Well we all start out somewhere, and this is where my trip down the digital mapping lane started out, some ten years ago. It might not be exactly ten years ago, but something like that is probably true. But in one way this trip started out even earlier than that.
I still remember when I was 15 years old and I bought the adventure Svavelvinter (Brimstone winter) for the Swedish RPG Drakar och Demoner (Dragons and Demons). It was the first part in a series of adventures that told the story of the fifth conflux, a specific moment in time that would give the person who controlled it the power to change the order of the world.
One of many places that the adventurers visited in the series was the city Tricilve, the capital of the country Trakorien. A large city that was as corrupt as Rome ever was during the Roman republic. So a very good place for some great adventures.
Some years later, you have to fast forward some 15 years, I got to know Erik Granström, who once wrote those adventures. From him I learned that he was writing a book in the same setting as the adventures. After some discussions we agreed on that I would make a map for him of Tricilve that he could use as help while writing the book.
At this moment in time I didn’t really know much about digital mapping, but I had an old Wacom tablet that I used and a copy of Photoshop. As you can see in the map it is quite crude, and I do wish that I one day would have the time to do a new version of it, just to see the progress of my mapping skills.
But the map filled its purpose, Erik had some great help of it while writing the book, and since Fria ligan (a Swedish RPG company) released the RPG Svavelvinter, based on the book that is based on the RPG adventure, there is actually an updated version of the map. However I’m not the one who made it, but I wish it was because it is a very lovely map.
What makes up a great map? That is a question I often ponder on. When I make my maps I always try to make more than just a map, I try to make a story. One of the first fantasy maps I came in contact with while growing up was the map in lord of the rings. And just by looking at that map you could see stories unfold. You could follow the rivers, the forests, mountain ranges, everywhere strange names. It took some time between me finding the map and me reading the book. But before starting on the book I already knew a lot about the world, just by looking at the map.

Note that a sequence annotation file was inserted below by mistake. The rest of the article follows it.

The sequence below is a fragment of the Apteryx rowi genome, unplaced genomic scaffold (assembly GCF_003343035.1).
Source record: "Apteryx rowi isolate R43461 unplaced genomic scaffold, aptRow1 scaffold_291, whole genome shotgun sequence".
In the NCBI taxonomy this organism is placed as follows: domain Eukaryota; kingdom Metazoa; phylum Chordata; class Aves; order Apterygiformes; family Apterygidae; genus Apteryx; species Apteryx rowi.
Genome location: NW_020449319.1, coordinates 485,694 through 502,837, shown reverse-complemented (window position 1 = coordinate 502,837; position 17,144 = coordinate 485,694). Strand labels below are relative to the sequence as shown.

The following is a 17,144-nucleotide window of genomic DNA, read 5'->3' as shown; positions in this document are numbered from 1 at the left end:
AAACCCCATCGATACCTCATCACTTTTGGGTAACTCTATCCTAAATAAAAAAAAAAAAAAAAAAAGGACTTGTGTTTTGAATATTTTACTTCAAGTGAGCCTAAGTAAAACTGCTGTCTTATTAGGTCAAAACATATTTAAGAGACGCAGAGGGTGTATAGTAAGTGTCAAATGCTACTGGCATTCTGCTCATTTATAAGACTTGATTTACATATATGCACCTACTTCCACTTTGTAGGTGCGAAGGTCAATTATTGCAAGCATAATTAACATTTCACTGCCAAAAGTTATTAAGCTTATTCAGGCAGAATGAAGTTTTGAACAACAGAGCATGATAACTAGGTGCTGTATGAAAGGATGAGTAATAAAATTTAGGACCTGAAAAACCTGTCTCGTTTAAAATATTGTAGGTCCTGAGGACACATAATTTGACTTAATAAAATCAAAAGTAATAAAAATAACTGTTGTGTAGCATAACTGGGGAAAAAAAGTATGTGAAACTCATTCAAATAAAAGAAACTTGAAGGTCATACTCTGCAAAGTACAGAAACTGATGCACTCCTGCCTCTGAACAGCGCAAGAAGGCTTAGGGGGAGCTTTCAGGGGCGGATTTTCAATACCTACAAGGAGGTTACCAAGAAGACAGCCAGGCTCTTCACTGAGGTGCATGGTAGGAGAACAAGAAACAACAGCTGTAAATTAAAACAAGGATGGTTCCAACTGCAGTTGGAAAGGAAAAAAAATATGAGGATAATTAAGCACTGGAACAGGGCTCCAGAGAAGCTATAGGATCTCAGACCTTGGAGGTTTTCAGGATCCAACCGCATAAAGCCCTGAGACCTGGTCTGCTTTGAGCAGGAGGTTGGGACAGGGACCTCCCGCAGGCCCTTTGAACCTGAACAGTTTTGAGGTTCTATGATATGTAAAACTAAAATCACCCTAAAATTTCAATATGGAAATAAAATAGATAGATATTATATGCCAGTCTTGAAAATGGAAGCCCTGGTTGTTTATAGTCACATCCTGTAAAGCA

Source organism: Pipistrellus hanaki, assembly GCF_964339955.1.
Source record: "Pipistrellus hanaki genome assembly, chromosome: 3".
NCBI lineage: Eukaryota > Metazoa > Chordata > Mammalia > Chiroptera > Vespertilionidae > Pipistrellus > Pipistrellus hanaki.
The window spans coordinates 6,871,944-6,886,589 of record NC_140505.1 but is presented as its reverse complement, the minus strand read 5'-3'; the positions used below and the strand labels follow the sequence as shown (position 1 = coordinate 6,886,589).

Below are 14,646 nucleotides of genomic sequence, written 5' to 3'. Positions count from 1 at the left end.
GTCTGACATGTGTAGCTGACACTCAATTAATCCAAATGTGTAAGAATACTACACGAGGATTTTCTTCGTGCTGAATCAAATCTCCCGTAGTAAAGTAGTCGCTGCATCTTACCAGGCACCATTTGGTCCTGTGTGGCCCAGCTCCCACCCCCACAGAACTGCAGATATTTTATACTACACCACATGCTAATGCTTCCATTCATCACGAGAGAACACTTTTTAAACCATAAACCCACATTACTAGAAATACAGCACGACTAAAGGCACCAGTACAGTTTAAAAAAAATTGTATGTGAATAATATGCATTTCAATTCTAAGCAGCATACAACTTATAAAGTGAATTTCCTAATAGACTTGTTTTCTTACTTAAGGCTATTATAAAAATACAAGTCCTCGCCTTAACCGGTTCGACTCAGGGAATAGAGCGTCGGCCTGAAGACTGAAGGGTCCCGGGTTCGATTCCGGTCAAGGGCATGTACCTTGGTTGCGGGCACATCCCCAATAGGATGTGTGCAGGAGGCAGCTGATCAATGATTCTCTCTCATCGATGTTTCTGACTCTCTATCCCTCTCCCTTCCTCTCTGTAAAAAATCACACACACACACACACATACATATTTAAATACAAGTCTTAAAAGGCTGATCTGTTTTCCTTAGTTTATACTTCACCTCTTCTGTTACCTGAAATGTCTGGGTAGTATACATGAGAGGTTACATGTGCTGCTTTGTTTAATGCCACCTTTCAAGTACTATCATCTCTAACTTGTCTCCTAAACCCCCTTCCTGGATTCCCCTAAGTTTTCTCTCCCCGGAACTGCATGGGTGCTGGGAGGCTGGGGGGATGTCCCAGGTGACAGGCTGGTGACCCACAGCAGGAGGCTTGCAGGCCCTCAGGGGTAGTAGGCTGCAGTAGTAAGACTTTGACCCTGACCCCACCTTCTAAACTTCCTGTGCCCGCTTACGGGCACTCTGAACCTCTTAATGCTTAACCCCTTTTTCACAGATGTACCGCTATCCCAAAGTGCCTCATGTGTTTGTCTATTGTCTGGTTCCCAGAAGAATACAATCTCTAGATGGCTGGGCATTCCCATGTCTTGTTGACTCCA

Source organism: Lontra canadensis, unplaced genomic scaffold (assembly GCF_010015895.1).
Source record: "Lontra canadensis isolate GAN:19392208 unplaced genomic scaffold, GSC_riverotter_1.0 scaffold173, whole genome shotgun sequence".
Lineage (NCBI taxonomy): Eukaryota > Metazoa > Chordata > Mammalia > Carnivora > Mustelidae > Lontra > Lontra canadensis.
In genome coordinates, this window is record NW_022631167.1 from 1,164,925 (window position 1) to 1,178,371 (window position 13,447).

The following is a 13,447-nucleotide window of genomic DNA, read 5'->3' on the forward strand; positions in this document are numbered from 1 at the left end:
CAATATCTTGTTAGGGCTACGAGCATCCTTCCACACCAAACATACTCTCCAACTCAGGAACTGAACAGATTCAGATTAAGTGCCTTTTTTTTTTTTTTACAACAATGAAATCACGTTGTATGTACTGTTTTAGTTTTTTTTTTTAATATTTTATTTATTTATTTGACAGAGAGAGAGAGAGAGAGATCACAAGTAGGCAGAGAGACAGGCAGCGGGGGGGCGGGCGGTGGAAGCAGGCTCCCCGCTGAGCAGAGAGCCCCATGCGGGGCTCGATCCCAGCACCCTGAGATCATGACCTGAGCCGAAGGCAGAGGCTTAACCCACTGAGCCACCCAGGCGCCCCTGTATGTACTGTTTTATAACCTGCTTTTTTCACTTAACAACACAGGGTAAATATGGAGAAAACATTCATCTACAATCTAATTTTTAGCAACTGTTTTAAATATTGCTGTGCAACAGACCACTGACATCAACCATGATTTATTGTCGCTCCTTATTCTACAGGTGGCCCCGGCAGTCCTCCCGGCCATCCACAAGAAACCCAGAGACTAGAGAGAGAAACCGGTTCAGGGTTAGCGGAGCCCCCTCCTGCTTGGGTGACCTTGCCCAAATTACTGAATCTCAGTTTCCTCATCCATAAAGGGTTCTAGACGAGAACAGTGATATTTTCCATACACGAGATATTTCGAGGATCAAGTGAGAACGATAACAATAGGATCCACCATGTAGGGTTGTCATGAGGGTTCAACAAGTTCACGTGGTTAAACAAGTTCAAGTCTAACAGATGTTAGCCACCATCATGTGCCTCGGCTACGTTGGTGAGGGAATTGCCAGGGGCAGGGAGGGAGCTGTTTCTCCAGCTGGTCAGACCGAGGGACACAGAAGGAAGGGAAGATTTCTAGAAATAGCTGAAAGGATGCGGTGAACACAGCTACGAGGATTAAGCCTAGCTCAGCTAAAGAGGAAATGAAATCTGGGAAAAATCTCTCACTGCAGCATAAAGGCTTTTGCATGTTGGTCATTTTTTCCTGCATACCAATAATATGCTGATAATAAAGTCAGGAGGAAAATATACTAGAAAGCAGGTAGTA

That is how I want my maps when I make them, I want them to tell stories. The more you look at the map the more things should start to unfold in front of your eyes, make you follow the rivers, finding the kingdoms, the wastelands. I want my maps to be like a library of imagination.
Another challenge is when someone else want you to make a map for them. I’m always flattered when people contact me and they want me to do that. They are actually trusting me that I shall make a map of something from their imagination, and of course I want that to be as good as possible. It is always hard to create something that someone already might have a clear view of what it should look like. Usually you have to meet somewhere in between, and it is always easier to make a map if you know a bit of the story. And if you know a bit of the story you can put that into the map.
The map at the top of this post is a commission I made for the Chronicles of Lo-Hin, you can read more about that by visiting their homepage. The client had a clear view on what he wanted and after a while we agreed on using Jon Roberts Overland style from Profantasy’s March annual in 2011. Personally that style is my favorite overland style that has been released for Campaign cartographer 3 (CC3). All symbols in the style are absolutely gorgeous, so when my client asked me to do some custom symbols that would fit into the style I nearly freaked out and thought, that wont be possible. But I gave it a try and I must say that I’m quite pleased with the result. Can you spot them?
I worked quite a lot on getting the style the way I and my client wanted, I’ve tweaked the style a bit in Photohop by applying some filters and textures to give it the feeling we were after. This is also the first map where I decided to make the rivers in Photoshop instead of CC3. The reason for this is that I wanted the rivers to look more natural. If you make the rivers in CC3 you get a curved line that has the same width all the way. I wanted the width to differ in size, that would make the rivers look more alive.
Also I wanted the map to have a lot of details that you had to look for, details that together would want your imagination to start telling you a story. So it wouldn’t be just a map but something more. Did I succeed with that? Well that is for you to tell.